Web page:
It can be challenging to enter a community where people use words like “Eucharist” or “Narthex” without telling you what they mean. Here are some of our less familiar words. (Thanks to All Saints' Episcopal Church in San Diego.)
Eucharist: Also called communion or the Lord’s Supper in other Christian traditions, this is the act of the church gathering together to share in the blessed bread and wine which is the body and blood of Jesus Christ. The would Eucharist means thanksgiving in Greek and comes from Jesus example at the last supper of taking the bread and wine and giving thanks for them. Eucharist is one of the two great sacraments to which Christ calls all believers; the other being baptism. Eucharist is celebrated at All Saints each Sunday at both the 8:00am and 10:00am services. We believe that it is Christ who invites us to share in his body and blood, and that all are welcome at Christ’s table.
Rite I, Rite II, Enriching Our Worship(EOW): This is Episcopal short hand for describing three different versions of the words use in the church service.
One of the great steps forward that happened with the founding to our denomination was the switch from Latin to the language of the people – English. The first English Book of Common Prayer was written in 1549 by Archbishop Thomas Cranmer, a poet, theologian, and church reformer. Rite I refers to a service with traditional language that is very much like what Archbishop Cranmer wrote. At All Saints, we use this traditional Language only on special occasions.
Rite II is a modern version of the ancient prayers of the Christian church. It eschews archaic words like “thou” and “vouchsafe” for language that is once again the language of the people now in the 21st century while preserving the beauty and poetry of the service. At All Saints we use Rite II for both services.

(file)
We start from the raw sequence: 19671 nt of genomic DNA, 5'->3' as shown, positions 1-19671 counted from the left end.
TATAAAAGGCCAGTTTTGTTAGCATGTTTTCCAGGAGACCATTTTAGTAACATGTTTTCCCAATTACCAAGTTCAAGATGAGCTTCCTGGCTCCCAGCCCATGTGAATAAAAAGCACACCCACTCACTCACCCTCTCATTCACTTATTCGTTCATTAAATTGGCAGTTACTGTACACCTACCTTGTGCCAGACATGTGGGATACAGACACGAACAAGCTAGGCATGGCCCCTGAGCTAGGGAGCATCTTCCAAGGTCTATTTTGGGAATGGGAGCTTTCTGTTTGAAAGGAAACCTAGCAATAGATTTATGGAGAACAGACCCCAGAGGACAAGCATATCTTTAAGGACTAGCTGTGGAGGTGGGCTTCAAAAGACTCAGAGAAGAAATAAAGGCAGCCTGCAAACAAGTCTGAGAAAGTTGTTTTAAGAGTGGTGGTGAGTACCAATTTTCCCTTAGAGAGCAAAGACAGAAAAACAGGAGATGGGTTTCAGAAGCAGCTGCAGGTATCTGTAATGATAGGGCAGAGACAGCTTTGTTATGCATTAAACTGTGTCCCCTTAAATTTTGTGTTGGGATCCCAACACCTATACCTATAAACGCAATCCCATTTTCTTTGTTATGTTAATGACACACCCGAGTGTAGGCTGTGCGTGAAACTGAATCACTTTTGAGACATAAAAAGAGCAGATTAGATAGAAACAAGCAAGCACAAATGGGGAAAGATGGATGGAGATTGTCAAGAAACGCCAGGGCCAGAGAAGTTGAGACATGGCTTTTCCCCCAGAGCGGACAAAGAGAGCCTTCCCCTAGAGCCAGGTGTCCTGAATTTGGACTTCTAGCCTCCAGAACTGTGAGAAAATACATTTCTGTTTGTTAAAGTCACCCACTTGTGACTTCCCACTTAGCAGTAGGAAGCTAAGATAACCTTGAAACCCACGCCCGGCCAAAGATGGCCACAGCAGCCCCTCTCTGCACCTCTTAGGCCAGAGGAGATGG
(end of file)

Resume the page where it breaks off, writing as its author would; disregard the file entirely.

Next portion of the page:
Enriching Our Worship (EOW) is a supplement to the words and prayers of Rite II that seek to provide a more diverse perspective on the ways we speak of God. At All Saints we mix appropriate prayers form EOW from time to time through the year.
Book of Common Prayer
In the Episcopal Church, worship is the central focus of our community. The Book of Common Prayer (often abbreviated as BCP or shortened to prayer book) forms the core of our worship. The first Book of Common Prayer was written in 1549. There have been occasional updates through the centuries. The current incarnation is the 1979 version. The prayer book is based in Holy Scripture. It contains prayers for different times and seasons, two different rites for the celebration of Holy Eucharist, a Psalter, services for occasions such as Baptism, Marriage, Healing and Funerals. An on-line version can be found here.
The scripture readings for most services are determined by a schedule called a Lectionary. The readings at Sunday service are from the Revised Common Lectionary which is used by the Episcopal Church as well as many Lutherans, Presbyterians, Methodists and many other christian denominations. The Sunday lectionary provides a reading each week from the Old Testament, Psalms, the Epistles (letters that are part of the New Testament) and one of the four Gospels. The readings follow a three year cycle with each year focusing on one of the synoptic Gospels. Reading from the Gospel of John are interspersed throughout all three years of the lectionary. To find the reading for a coming Sunday, visit the Lectionary Page.
From a Greek word meaning “work of the people,” we use this word to describe the form and style of our worship. As a liturgical church, we follow a similar pattern each time we come together for worship. This pattern and the elements that accompany it are called the liturgy.
Prayers of the People
A regular part of every Sunday worship service where we pray for the need of the church, our neighbors and the world.
Vestry or Bishop's Committee
Vestry: 1) A small room where the vestments are kept and the clergy prepare for the service. 2) The elected lay leaders of an Episcopal Church (equivalent to Board of Directors). It is so named because in many parishes this group would hold its meetings in the vestry.